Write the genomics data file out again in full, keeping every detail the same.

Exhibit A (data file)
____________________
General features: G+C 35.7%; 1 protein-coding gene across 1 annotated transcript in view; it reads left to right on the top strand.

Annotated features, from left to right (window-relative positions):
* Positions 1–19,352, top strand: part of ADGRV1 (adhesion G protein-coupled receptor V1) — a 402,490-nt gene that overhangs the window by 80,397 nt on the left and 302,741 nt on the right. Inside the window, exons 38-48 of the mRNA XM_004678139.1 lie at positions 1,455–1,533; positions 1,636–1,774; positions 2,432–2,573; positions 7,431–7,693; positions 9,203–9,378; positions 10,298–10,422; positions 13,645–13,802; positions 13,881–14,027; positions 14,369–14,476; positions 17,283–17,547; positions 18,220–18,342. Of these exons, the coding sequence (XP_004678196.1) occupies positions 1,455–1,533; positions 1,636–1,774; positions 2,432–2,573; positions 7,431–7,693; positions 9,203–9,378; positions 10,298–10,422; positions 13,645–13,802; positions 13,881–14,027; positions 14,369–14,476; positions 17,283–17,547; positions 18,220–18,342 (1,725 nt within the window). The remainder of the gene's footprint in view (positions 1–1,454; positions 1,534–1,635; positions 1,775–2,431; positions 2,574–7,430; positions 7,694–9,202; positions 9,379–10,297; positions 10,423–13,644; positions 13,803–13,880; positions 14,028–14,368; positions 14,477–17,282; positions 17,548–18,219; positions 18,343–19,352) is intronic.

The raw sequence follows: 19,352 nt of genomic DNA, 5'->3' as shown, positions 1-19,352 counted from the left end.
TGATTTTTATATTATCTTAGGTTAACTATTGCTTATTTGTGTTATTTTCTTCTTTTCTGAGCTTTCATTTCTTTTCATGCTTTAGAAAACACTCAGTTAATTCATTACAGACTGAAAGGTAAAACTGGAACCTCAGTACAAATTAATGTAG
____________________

General features: G+C 35.7%; 1 protein-coding gene across 1 annotated transcript in view; it reads left to right on the top strand.

Annotated features, from left to right (window-relative positions):
* Positions 1–19,352, top strand: part of ADGRV1 (adhesion G protein-coupled receptor V1) — a 402,490-nt gene that overhangs the window by 80,397 nt on the left and 302,741 nt on the right. Inside the window, exons 38-48 of the mRNA XM_004678139.1 lie at positions 1,455–1,533; positions 1,636–1,774; positions 2,432–2,573; positions 7,431–7,693; positions 9,203–9,378; positions 10,298–10,422; positions 13,645–13,802; positions 13,881–14,027; positions 14,369–14,476; positions 17,283–17,547; positions 18,220–18,342. Of these exons, the coding sequence (XP_004678196.1) occupies positions 1,455–1,533; positions 1,636–1,774; positions 2,432–2,573; positions 7,431–7,693; positions 9,203–9,378; positions 10,298–10,422; positions 13,645–13,802; positions 13,881–14,027; positions 14,369–14,476; positions 17,283–17,547; positions 18,220–18,342 (1,725 nt within the window). The remainder of the gene's footprint in view (positions 1–1,454; positions 1,534–1,635; positions 1,775–2,431; positions 2,574–7,430; positions 7,694–9,202; positions 9,379–10,297; positions 10,423–13,644; positions 13,803–13,880; positions 14,028–14,368; positions 14,477–17,282; positions 17,548–18,219; positions 18,343–19,352) is intronic.

The raw sequence follows: 19,352 nt of genomic DNA, 5'->3' as shown, positions 1-19,352 counted from the left end.
TGATTTTTATATTATCTTAGGTTAACTATTGCTTATTTGTGTTATTTTCTTCTTTTCTGAGCTTTCATTTCTTTTCATGCTTTAGAAAACACTCAGTTAATTCATTACAGACTGAAAGGTAAAACTGGAACCTCAGTACAAATTAATGTAG